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Three Mile Island nuclear reactor catastrophe
March 28, 1979

The Cosmology of Evidence: Suffering, Science, and Biological Witness After Three Mile Island A study of public health effects of the meltdown. A survey found an elevated rate of cancer and deaths compared to baseline data. Human and plant data substantiated absorbed radiation doses far higher than government dose assessments. By M.X. Mitchell, Journal of the History of Biology, February 24, 2021

Radioactive waste from Three Mile Island sits in unlined trenches at Hanford Hanford facilities with massive amounts of radiation could cause large scale catastrophic releases in an earthquake. By Gerald Pollet, Heart of America Northwest, April 23, 2020

Residents around TNI exposed to far more radiation than officials claimed Researchers under a court's gag order couldn't investigate the true health impacts. If the researchers wanted to use money from the TMI Public Health Fund, they had to obey two main parameters set forth by the federal judge in charge of the fund:

  • Those studying the health impact of Three Mile Island radiation emissions were prohibited from assessing “worst case estimates” of radiation releases unless such estimates would lead to a conclusion of insignificant amount of harm — that being “less than 0.01 health effects.”
  • If a researcher wanted to claim more harm or investigate a worst-case scenario, an expert selected by nuclear industry insurers would have to “concur on the nature and scope of the [dosimetry] projects.
    Beyond Nuclear International, March 24, 2019

    "A Meltdown Didn't Kill Three Mile Island, But Shale Probably Will Cheap gas threatens to drive the money-losing plant out of business; shutdown planned for September 2019. Bloomberg Businessweek, June 5, 2018

    Three Mile Island: The Truth

    The nuclear industry line — that “no one died at Three Mile Island” — does not stand the test of fundamental medical scrutiny. Yet it is often repeated, including by the media, and has been taken up by today’s nuclear deniers in asserting that the Fukushima nuclear disaster, too, will yield no fatalities.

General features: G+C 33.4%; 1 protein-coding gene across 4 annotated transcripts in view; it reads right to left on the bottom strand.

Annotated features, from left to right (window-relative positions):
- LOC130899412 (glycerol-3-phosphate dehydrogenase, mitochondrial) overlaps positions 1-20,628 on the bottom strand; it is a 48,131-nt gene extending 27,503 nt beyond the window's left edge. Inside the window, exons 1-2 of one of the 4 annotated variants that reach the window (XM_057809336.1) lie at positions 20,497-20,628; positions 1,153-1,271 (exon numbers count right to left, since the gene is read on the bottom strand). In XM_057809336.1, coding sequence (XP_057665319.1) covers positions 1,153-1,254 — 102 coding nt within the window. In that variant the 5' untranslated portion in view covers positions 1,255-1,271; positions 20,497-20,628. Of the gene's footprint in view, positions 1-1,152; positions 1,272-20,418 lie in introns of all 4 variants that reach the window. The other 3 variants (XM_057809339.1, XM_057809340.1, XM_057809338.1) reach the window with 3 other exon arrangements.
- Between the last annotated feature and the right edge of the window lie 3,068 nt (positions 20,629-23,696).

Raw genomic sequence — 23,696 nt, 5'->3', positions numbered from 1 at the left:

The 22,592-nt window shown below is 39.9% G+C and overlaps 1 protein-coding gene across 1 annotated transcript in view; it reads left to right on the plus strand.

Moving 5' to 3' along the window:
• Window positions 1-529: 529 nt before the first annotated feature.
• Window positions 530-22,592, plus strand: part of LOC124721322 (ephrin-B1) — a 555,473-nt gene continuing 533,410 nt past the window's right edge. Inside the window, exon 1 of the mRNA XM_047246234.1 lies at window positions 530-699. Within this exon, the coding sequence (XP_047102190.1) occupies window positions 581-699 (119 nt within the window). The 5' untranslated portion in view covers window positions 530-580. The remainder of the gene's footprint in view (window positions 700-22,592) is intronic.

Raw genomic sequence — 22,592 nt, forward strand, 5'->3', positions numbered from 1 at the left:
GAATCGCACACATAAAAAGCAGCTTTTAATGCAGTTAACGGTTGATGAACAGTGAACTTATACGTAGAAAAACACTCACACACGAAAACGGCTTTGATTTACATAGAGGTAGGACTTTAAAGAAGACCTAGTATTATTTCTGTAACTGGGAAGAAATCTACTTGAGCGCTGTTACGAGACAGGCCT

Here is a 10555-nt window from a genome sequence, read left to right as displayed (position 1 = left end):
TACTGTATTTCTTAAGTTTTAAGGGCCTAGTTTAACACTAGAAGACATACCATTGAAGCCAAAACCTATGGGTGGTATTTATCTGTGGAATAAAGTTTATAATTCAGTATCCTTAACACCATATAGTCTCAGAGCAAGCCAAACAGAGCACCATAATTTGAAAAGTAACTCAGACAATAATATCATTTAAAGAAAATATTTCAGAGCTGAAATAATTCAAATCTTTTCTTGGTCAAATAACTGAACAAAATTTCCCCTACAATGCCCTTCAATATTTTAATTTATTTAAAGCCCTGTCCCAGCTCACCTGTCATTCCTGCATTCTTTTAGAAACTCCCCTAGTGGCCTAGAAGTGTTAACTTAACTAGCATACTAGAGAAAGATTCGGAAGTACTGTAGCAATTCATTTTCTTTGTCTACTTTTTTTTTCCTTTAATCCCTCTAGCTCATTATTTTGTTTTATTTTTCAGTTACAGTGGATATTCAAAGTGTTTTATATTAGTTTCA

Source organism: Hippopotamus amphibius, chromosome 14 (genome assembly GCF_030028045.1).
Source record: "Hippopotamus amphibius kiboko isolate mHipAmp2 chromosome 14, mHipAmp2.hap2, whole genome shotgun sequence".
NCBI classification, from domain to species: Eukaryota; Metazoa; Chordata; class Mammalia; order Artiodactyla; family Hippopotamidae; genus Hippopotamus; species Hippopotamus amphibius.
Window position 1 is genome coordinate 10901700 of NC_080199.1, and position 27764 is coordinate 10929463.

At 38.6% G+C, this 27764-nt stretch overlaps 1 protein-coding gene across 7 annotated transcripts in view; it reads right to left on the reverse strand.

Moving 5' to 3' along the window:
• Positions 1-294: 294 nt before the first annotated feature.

Not only deaths but illnesses resulting from the disaster are downplayed. The NRC website alleges that there were “negligible effects on the physical health of individuals or the environment.” Again, this is contradicted both by independent analysis and by medical science.

    Given that exposure to ionizing radiation is medically understood to cause diseases like cancer which can be fatal, there is no way definitively to state that “no one died at TMI” or later developed cancers. The opposite is far more likely to be true.

    Estimates are complicated by the long latency period for illnesses caused by exposure to radiation and by the fact that many victims move away after an accident and are not then tracked in any scientific database.

    Long after a catastrophic radiation release, disease can still manifest, both from the initial radiation exposure and from slow environmental poisoning, as the radionuclides released by the disaster are ingested or inhaled for many generations.

    The two studies — from Columbia and Pittsburgh Universities — that have perpetuated the “no harm” myth, were conducted under the constraints of a court order that established the “TMI Public Health Fund” and significantly compromised the study findings. Columbia and Pittsburgh each concluded that they could not attribute increased cancers to the TMI disaster.

    The only independent study, by Dr. Stephen Wing et al. at the University of North Carolina, Chapel Hill, looked at radiation-specific markers in residents’ blood, called biomarkers, to assess dose, rather than relying solely on industry-measured (or mis-measured as the case was) radiation emissions. The Wing et al. study’s very different conclusions found that lung cancer and leukemia rates were two to 10 times higher downwind of the Three Mile Island reactor than upwind. ... By Beyond Nuclear, Spring 2014

    Hershey researcher believes new study makes first connection between TMI and cancer A type of thyroid cancer caused by radiation was more common among patients who were near TMI during the 1979 partial meltdown. Pennsylvania Real-Time News, May 31, 2017

    Three Mile Island at 39: What Actually Happened to US? Hour-long audio of panel discussion among journalists who covered the accident as it happened and researchers reporting on the long-hidden medical impact. Nuclear Hotseat, April 11, 2018

    Union of Concerned Scientists summary

    Three Mile Island, Thirty Minutes to Meltdown Book by Daniel Ford, 1982 Reviewed hereRead it on line here.


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